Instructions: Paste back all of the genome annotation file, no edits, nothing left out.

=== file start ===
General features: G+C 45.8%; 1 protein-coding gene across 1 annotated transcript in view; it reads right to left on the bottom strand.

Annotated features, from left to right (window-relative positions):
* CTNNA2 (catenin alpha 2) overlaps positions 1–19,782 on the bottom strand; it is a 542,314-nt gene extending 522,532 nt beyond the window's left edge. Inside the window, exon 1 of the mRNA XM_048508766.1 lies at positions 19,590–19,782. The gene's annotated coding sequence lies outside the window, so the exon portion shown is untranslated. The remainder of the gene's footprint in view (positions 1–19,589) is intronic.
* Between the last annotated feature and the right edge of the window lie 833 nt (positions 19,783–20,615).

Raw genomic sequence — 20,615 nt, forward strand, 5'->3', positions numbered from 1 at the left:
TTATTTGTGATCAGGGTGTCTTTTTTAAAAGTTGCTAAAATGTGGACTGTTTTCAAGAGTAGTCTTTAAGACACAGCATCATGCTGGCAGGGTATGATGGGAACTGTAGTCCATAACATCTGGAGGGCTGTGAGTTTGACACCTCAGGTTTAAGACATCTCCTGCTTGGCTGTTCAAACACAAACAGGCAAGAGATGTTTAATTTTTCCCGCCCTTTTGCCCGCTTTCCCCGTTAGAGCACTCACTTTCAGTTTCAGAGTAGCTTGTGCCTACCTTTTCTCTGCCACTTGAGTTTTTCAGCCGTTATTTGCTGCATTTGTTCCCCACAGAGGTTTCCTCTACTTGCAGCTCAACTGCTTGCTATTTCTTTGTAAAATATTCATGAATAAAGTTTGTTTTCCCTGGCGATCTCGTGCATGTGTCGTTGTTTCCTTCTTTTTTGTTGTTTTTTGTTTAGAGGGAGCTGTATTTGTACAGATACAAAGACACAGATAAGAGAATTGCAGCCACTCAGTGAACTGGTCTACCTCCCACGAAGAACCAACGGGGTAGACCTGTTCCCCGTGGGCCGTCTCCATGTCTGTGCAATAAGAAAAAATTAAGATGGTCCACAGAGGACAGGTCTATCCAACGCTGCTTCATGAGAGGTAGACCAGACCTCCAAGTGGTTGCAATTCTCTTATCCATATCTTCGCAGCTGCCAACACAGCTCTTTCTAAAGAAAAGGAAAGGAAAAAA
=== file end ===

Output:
General features: G+C 45.8%; 1 protein-coding gene across 1 annotated transcript in view; it reads right to left on the bottom strand.

Annotated features, from left to right (window-relative positions):
* CTNNA2 (catenin alpha 2) overlaps positions 1–19,782 on the bottom strand; it is a 542,314-nt gene extending 522,532 nt beyond the window's left edge. Inside the window, exon 1 of the mRNA XM_048508766.1 lies at positions 19,590–19,782. The gene's annotated coding sequence lies outside the window, so the exon portion shown is untranslated. The remainder of the gene's footprint in view (positions 1–19,589) is intronic.
* Between the last annotated feature and the right edge of the window lie 833 nt (positions 19,783–20,615).

Raw genomic sequence — 20,615 nt, forward strand, 5'->3', positions numbered from 1 at the left:
TTATTTGTGATCAGGGTGTCTTTTTTAAAAGTTGCTAAAATGTGGACTGTTTTCAAGAGTAGTCTTTAAGACACAGCATCATGCTGGCAGGGTATGATGGGAACTGTAGTCCATAACATCTGGAGGGCTGTGAGTTTGACACCTCAGGTTTAAGACATCTCCTGCTTGGCTGTTCAAACACAAACAGGCAAGAGATGTTTAATTTTTCCCGCCCTTTTGCCCGCTTTCCCCGTTAGAGCACTCACTTTCAGTTTCAGAGTAGCTTGTGCCTACCTTTTCTCTGCCACTTGAGTTTTTCAGCCGTTATTTGCTGCATTTGTTCCCCACAGAGGTTTCCTCTACTTGCAGCTCAACTGCTTGCTATTTCTTTGTAAAATATTCATGAATAAAGTTTGTTTTCCCTGGCGATCTCGTGCATGTGTCGTTGTTTCCTTCTTTTTTGTTGTTTTTTGTTTAGAGGGAGCTGTATTTGTACAGATACAAAGACACAGATAAGAGAATTGCAGCCACTCAGTGAACTGGTCTACCTCCCACGAAGAACCAACGGGGTAGACCTGTTCCCCGTGGGCCGTCTCCATGTCTGTGCAATAAGAAAAAATTAAGATGGTCCACAGAGGACAGGTCTATCCAACGCTGCTTCATGAGAGGTAGACCAGACCTCCAAGTGGTTGCAATTCTCTTATCCATATCTTCGCAGCTGCCAACACAGCTCTTTCTAAAGAAAAGGAAAGGAAAAAA